Posted Under: News and Information
Metro Transit will be offering a limited Access-A-Bus service to its clients beginning Monday. The services will be available to registered Access-A-Bus users for transportation to and from medical and specialist appointments.
“We recognize that this transit strike is hard on all of our passengers, but we feel we must direct our limited staff resources to assisting those of our clientele most in need,” said Metro Transit Director Eddie Robar.
Mayor Peter Kelly said the decision was made to resume the service because the strike was causing distress and suffering to vulnerable residents of HRM.
“Registered Access-A-Bus users are unable to keep medical appointments, often made months in advance,” said Mayor Kelly. “These and similarly situated citizens have very limited mobility options and depend on Metro Transit’s Access-A-Bus service.”
Until the strike is over, Transit management staff will be operating the Access-A-Bus vehicles. Service to dialysis patients, which has been in place since the Feb. 2 beginning of the strike, will continue.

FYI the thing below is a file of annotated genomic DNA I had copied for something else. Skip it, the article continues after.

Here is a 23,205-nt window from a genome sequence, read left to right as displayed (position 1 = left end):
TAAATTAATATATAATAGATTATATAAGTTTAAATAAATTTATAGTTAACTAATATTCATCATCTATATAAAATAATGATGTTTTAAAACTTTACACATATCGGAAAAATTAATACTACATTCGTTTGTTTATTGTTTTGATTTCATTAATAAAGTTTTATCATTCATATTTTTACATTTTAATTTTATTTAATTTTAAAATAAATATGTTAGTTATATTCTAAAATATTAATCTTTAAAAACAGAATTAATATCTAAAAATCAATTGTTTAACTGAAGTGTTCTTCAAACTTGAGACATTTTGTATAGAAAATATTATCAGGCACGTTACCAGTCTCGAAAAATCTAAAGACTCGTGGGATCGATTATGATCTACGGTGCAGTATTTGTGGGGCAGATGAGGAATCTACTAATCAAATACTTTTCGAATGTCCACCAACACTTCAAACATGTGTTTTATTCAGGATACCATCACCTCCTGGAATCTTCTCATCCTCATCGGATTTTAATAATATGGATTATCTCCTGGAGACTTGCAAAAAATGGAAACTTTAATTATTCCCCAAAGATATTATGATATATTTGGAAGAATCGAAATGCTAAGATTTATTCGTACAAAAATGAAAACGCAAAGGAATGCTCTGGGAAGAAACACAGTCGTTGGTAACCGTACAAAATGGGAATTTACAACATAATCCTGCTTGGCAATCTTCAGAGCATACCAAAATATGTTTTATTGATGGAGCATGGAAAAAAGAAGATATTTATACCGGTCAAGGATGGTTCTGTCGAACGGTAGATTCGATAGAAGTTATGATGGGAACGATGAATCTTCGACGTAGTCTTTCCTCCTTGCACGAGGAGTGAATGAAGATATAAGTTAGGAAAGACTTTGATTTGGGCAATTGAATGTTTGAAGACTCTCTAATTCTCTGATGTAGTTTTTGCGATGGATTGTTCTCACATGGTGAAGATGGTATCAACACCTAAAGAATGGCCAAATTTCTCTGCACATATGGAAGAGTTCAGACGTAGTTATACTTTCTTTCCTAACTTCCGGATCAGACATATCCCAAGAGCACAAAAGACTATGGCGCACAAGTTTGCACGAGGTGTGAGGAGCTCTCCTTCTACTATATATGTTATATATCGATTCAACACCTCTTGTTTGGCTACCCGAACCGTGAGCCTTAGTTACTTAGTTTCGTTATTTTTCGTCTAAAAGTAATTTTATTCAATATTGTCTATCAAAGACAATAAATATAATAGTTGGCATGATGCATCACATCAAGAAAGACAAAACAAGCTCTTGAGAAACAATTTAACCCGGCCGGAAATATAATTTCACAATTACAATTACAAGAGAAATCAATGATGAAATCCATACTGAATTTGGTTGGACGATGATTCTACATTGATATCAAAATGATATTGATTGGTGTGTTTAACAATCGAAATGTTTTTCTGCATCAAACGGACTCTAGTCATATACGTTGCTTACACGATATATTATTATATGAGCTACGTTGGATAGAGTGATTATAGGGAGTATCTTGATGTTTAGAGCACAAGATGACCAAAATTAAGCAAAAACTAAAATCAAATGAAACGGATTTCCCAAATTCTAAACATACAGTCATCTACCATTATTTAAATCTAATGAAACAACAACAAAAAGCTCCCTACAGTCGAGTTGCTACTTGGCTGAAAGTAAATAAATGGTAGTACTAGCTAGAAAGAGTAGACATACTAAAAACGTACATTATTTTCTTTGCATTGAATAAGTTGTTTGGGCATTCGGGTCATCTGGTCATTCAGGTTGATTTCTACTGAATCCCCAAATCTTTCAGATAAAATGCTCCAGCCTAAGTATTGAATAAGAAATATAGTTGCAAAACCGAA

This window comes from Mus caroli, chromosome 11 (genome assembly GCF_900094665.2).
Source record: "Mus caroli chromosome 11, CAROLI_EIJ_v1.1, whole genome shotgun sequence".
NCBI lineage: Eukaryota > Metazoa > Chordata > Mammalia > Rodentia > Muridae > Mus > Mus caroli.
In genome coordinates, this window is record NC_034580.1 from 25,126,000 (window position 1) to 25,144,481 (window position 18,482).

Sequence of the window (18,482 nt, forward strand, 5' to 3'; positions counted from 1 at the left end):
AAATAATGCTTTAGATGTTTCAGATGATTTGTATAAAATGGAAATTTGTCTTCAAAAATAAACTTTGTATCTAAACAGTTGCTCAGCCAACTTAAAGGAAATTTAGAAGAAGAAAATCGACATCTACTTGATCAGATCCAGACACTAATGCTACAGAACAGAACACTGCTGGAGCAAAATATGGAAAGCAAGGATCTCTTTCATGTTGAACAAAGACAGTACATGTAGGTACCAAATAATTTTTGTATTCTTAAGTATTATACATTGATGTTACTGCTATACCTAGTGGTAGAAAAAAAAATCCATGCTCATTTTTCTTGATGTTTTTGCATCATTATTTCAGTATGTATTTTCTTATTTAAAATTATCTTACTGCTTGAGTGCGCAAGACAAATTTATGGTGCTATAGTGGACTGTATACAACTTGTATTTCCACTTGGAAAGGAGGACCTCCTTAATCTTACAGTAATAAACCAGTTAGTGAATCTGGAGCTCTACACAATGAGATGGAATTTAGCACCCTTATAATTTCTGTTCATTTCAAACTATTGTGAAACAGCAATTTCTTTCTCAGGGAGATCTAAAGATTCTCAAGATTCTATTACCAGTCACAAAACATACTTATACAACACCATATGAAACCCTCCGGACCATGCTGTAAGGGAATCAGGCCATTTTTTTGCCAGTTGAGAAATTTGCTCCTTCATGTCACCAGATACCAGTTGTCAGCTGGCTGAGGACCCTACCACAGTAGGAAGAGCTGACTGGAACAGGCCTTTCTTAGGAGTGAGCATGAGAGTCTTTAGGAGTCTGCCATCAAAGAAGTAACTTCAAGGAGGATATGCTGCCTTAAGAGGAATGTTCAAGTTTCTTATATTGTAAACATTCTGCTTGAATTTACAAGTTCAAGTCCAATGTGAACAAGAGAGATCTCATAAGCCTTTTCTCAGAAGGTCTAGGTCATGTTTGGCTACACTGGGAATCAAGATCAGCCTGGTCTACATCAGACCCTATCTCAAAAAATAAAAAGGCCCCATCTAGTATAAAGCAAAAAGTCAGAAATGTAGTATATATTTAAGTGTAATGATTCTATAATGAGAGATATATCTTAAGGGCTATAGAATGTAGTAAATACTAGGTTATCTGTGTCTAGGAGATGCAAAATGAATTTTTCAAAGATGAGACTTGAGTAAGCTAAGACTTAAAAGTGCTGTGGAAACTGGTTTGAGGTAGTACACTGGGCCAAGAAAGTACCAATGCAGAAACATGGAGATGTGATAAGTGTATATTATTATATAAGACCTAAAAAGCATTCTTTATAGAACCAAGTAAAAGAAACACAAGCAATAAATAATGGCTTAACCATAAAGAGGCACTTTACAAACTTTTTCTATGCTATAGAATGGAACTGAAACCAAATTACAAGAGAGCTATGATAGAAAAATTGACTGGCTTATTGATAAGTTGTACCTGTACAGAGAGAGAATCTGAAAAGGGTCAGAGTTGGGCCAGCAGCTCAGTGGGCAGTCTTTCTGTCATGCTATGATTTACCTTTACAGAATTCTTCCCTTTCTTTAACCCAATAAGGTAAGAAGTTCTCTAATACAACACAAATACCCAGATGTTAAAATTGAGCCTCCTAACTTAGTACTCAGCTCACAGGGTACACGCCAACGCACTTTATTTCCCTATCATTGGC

“While this is a limited service, we hope it will offer some help to the people whose medical well-being depends upon our Access-A-Bus service,” said Mr. Robar.
Mr. Robar urged the Access-A-Bus passengers to be patient as staff work through familiarizing themselves with scheduling trips and operating the service.
Access-A-Bus passengers can call 490-6999 starting this Saturday, Feb. 18, to begin booking trips for Monday and beyond.
Metro Transit’s Access-A-Bus service is a shared ride, door-to-door, transit service for persons who are unable to use the conventional transit system due to physical or cognitive disabilities and are declared eligible through a registration process. The Access-A-Bus service is meant to supplement Metro Transit’s fixed route system. Currently there are over 1800 registered users of Access-A-Bus.